10+ fascinating things you may not know about soil
Soil is the silent engine that keeps the planet alive, and most people in the world don’t give it a moment’s thought. Now the world’s soil scientists have created a beautiful atlas that is written so the public can understand why we all need to take care
These are just crumbs of what you can learn from the first-ever Global Soil Biodiversity Atlas which maps the soil biodiversity of the entire planet.
This book pays tribute to soil. It has been written for the layperson, bringing together a huge number of the world’s experts on soil biodiversity to create a unique publication.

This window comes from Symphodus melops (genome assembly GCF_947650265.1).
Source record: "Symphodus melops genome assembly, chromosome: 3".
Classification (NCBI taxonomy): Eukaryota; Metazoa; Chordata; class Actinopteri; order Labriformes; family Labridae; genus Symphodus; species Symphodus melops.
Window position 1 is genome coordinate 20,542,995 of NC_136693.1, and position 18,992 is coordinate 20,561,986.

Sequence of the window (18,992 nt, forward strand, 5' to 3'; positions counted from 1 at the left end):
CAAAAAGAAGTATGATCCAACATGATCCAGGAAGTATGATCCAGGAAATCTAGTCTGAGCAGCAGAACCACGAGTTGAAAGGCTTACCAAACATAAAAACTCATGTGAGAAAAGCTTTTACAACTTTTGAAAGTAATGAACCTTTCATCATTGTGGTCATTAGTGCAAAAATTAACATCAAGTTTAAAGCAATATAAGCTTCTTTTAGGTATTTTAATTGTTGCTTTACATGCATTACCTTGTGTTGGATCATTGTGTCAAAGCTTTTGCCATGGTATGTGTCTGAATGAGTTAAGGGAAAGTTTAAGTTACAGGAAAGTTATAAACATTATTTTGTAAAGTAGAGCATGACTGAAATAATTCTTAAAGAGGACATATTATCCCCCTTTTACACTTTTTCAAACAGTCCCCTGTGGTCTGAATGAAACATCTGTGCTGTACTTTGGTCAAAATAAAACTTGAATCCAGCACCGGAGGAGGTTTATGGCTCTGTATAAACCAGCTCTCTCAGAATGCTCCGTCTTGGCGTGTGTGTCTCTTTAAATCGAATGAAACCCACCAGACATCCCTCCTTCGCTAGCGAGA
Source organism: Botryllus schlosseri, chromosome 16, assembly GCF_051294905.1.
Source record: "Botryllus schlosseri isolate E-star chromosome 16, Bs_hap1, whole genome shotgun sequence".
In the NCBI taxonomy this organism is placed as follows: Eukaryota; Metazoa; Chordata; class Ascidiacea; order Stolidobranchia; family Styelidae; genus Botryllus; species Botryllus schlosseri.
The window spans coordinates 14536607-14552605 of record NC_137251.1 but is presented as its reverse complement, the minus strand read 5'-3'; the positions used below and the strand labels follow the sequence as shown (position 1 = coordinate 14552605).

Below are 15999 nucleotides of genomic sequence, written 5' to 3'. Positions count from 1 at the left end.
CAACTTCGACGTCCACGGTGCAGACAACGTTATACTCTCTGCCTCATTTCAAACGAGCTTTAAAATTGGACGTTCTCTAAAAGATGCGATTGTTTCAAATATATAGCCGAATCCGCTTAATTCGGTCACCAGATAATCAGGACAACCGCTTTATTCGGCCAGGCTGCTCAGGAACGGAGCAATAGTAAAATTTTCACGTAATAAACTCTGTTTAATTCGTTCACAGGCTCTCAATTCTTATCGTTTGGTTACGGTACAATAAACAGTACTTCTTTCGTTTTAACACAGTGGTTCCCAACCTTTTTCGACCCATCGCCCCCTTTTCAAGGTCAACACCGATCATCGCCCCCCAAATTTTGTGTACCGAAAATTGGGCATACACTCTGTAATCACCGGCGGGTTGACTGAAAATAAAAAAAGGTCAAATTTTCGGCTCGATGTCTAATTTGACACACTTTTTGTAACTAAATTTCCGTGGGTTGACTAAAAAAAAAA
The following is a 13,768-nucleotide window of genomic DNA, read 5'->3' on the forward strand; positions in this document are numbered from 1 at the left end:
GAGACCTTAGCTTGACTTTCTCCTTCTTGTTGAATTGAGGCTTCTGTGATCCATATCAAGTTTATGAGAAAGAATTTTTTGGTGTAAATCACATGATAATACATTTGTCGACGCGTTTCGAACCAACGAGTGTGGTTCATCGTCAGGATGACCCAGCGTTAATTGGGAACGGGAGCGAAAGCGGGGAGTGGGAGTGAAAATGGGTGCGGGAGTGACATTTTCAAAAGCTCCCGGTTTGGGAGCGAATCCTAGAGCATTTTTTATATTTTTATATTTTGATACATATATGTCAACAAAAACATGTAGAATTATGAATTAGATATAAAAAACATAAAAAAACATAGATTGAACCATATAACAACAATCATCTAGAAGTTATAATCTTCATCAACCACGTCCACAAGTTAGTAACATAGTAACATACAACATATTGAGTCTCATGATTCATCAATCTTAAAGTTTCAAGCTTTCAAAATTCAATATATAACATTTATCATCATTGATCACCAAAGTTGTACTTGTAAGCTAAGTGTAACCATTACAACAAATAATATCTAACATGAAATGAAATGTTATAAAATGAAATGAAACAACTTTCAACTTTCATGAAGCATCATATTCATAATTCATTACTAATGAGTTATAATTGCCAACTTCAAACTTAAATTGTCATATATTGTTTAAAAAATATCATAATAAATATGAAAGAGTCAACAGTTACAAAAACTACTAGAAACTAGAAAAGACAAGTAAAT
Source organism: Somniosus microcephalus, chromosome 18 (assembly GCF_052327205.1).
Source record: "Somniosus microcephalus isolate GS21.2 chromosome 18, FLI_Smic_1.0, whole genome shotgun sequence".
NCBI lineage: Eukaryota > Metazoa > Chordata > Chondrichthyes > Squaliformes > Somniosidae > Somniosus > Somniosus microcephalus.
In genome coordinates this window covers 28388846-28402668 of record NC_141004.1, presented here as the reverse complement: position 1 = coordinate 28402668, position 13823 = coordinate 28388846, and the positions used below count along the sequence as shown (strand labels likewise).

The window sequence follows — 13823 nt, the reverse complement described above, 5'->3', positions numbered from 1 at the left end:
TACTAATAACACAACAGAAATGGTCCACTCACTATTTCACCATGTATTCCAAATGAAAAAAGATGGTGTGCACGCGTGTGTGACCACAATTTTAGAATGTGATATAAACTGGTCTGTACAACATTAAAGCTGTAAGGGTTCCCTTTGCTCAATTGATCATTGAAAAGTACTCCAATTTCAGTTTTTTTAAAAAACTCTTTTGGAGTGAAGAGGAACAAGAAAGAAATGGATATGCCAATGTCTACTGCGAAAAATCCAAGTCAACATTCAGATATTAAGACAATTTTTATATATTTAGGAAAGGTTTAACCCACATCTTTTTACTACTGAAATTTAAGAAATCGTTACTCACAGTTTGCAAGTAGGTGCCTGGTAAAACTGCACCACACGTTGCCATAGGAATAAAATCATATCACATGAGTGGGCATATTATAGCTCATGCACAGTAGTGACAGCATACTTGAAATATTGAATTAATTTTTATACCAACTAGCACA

• Ninety-eight percent of all global daily calories derive from actions from the soil biodiversity. • Soils may contain more than 10,000 species per square metre. • A single gram of soil may contain millions of individual cells and thousands of species of bacteria. • That bacterial biomass can amount to 1-2 tonnes (the weight of a car) per hectare (2.5 acres) in a temperature grassland like those found in NZ. • Soil organisms play a huge part in maintaining critical processes such as carbon storage, nutrient cycling, plant species diversity, and a key role in maintaining soil fertility. • Earthworms and other soil organisms enhance soil productivity by mixing the upper soil layers, redistributing nutrients, aerating the soil and increasing surface water infiltration. • Earthworms increase crop yields by 25%, on average. • A typical mineral soil sample is 45 percent minerals, 25 percent water, 25 percent air and 5 percent organic matter. • Soil has varying amounts of organic matter (living and dead organisms). It is estimated that 5-10 tonnes of animal life can be found in 1ha (2.5 acres) of temperate grassland soil. • 10 tonnes of topsoil spread over 1ha is only a few millimetres thick. • Studies have shown that the rate of soil formation varies from around 100 years for 2-5cm of volcanic ash in warm humid climates to 1cm in 5000 years on hard rocks in cool temperate climates. • Soils are generally around 1-2m deep. However, the Phillipi Peatland in Greece is reputed to be 190m deep. • The 3000-million-year-old Nsuze Paleosol in South Africa is the world’s oldest soil deposit.